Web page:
Vrije Universiteit Brussel (BELGIUM)
About this paper:
Appears in: INTED2016 Proceedings
Publication year: 2016
Pages: 7190-7197
ISBN: 978-84-608-5617-7
ISSN: 2340-1079
doi: 10.21125/inted.2016.0702
Conference name: 10th International Technology, Education and Development Conference
Dates: 7-9 March, 2016
Location: Valencia, Spain
Though many online sites claim to make learning "how to play piano easy”, the reality is rather different. With a few exceptions that provide in-depth feedback from *human* teachers in a paid model, most platforms offer but a simple library of songs with a fixed and manually labelled grade (”easy”, ”intermediate”, ”hard”). These systems thus (1) lack any personalization, (2) do not account for the high multi-dimensional nature of piano music complexity and (3) do not guide the students through their curriculum -- elements so crucial for motivating students in the long run.

In this work, a recommender system is presented that suggests classical piano pieces to a particular student based on his/her history of played pieces. It is trained automatically by recording the path of real student's curricula. In other words, it learns from human teachers how to make sensible recommendations. Compared to systems commonly found in e-commerce, the recommendation context in education is considerably more complex. To start, the ultimate goal of these systems is "learning" rather than sales. Second, users have very different learning speeds and modelling what a student masters and knows is harder than modelling ”taste”. Also, educational entities are not simply a ”bag of unordered items”, but a highly multi-dimensional collection of interacting resources. In our use case, specifically, there is a (non-total) order imposed on songs which mirrors the scaffolding of skills and concepts that need to be acquired in order to proceed. For this reason, standard Collaborative Filtering clearly does not suffice and a preprocessing step is needed.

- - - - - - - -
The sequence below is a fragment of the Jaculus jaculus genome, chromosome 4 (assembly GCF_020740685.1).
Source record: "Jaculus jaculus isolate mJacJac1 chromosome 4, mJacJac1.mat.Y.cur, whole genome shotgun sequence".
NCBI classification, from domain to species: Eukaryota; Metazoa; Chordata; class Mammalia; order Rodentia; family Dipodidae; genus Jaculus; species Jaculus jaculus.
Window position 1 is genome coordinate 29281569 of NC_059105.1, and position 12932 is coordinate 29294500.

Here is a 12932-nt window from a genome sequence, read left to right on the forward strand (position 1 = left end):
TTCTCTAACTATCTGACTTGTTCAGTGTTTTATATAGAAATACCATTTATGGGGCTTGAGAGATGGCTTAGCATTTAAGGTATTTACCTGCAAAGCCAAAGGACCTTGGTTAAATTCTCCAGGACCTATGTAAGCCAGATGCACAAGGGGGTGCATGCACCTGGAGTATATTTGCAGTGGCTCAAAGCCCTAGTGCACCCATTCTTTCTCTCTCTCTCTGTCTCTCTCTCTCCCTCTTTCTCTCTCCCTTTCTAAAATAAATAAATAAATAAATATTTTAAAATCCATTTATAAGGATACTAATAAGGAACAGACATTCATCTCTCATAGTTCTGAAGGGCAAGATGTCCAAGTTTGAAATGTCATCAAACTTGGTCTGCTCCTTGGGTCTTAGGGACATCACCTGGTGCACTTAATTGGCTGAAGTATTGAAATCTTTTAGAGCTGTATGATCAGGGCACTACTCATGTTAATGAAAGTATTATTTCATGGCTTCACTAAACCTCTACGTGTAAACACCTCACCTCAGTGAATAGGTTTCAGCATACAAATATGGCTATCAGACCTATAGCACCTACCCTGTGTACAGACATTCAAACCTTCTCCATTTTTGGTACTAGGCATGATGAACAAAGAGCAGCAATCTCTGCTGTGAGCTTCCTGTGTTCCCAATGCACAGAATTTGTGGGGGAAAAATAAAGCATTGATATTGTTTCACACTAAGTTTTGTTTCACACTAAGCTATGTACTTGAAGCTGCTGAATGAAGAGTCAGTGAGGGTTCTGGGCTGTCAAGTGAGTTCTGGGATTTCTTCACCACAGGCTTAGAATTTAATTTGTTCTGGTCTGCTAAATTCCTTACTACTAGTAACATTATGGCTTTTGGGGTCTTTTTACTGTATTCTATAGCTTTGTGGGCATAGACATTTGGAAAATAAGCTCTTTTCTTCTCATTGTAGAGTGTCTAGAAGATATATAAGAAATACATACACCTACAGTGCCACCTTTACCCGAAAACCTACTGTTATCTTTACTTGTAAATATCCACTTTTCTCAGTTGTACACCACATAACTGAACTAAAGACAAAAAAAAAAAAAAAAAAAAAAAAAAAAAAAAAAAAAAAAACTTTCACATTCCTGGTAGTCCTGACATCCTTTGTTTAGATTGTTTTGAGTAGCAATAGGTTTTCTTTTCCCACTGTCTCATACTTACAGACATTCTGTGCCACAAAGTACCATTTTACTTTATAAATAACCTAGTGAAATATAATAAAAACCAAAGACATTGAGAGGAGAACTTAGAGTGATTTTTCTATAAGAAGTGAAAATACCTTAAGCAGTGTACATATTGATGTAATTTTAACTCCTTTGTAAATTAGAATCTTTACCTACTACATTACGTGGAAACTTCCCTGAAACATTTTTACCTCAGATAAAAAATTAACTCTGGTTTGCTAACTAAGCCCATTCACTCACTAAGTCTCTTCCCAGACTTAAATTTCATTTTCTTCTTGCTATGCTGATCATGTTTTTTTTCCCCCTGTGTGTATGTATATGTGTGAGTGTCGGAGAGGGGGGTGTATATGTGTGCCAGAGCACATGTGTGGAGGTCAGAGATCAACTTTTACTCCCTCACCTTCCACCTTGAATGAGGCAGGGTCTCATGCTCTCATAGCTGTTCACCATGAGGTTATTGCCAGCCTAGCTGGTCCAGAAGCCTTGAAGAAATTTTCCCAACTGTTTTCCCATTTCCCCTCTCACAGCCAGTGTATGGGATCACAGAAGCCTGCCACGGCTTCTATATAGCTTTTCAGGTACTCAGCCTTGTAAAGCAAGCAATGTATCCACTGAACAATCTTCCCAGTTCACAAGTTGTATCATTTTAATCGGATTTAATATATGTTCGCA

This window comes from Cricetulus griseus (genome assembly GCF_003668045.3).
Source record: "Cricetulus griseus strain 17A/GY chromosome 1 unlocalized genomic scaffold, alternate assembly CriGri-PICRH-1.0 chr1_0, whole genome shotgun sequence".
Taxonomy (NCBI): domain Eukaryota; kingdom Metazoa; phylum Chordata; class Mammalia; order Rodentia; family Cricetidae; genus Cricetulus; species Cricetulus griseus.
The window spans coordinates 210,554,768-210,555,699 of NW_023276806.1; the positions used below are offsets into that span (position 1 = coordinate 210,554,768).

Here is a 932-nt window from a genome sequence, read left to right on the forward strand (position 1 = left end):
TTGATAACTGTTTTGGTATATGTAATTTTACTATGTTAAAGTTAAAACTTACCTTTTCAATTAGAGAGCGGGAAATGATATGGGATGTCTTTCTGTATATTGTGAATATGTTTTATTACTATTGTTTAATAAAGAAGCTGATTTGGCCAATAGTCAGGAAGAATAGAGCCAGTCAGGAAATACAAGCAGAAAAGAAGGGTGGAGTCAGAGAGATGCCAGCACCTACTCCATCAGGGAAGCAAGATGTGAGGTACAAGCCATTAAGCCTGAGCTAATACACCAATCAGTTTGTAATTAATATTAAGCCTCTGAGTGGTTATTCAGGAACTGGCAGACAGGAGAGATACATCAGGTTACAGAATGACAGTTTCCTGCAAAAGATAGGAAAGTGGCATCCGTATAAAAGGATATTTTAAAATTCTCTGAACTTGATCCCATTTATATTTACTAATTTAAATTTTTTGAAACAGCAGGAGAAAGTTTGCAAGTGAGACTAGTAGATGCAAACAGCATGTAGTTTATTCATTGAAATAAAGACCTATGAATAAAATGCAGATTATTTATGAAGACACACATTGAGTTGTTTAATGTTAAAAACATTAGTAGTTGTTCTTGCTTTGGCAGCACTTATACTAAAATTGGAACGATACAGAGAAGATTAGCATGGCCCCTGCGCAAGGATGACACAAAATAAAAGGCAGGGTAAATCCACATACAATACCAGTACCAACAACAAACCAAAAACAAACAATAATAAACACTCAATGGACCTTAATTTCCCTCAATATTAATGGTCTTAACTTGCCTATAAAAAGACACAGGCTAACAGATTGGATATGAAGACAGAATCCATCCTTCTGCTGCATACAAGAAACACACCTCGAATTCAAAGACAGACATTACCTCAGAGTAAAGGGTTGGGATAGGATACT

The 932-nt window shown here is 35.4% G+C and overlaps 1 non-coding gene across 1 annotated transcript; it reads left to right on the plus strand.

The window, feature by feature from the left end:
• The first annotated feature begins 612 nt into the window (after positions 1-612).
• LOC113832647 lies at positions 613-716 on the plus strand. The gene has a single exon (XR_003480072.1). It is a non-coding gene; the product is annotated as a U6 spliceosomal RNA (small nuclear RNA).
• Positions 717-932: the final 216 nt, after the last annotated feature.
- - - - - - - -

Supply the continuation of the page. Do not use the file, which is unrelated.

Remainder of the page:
The main goal of the presented Recommender System is to optimize students' motivation by keeping them in a state of "flow" where learning is optimized. Flow occurs when a person perceives the challenges and the skills brought to it, as both balanced and (slightly) above average difficulty. For example, if an exercise is too hard, a student may become anxious or frustrated which not only hampers learning but is also detrimental to motivation. If, on the other hand, the exercises that are presented are too easy, a student may become bored and lose interest. Finding this balance is one of the challenges of our tutor.

To this end, the curricula of students are analysed on-the-fly and aligned to the student's curriculum, in order to reformulate the educational recommendation as a "traditional" (e.g. movie recommendation) problem, so that the existing state-of-the-art Recommender System technology can be reused.

The recommendations made by our system have been compared to human suggestions in a blind test performed by piano teachers. Preliminary evidence suggests that the quality of suggestions was similar, and that teachers had trouble identifying which recommendations were made by a real teacher and which by a computer.
Recommender systems, music education, motivation, theory of flow, tutoring, adaptive learning.